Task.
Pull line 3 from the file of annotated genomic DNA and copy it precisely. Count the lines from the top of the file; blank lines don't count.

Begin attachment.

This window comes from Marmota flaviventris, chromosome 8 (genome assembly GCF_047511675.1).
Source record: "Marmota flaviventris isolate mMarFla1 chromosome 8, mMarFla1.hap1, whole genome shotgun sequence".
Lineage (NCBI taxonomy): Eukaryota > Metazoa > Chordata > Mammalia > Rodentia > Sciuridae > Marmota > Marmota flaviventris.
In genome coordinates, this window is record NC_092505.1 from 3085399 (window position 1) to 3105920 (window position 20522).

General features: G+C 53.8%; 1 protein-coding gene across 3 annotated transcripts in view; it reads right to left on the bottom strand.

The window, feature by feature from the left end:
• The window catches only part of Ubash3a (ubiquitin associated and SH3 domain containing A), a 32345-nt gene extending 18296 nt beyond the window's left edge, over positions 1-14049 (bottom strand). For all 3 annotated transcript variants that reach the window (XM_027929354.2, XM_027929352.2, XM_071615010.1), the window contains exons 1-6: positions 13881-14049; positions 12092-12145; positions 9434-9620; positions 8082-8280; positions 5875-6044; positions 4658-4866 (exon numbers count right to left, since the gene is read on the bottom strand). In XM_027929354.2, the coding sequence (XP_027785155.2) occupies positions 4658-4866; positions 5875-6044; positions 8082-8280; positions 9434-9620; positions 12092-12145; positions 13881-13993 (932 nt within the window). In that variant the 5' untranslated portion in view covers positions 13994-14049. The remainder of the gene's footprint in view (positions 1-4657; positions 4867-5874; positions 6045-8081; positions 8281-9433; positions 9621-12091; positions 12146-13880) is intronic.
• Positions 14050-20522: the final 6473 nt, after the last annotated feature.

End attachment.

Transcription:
Lineage (NCBI taxonomy): Eukaryota > Metazoa > Chordata > Mammalia > Rodentia > Sciuridae > Marmota > Marmota flaviventris.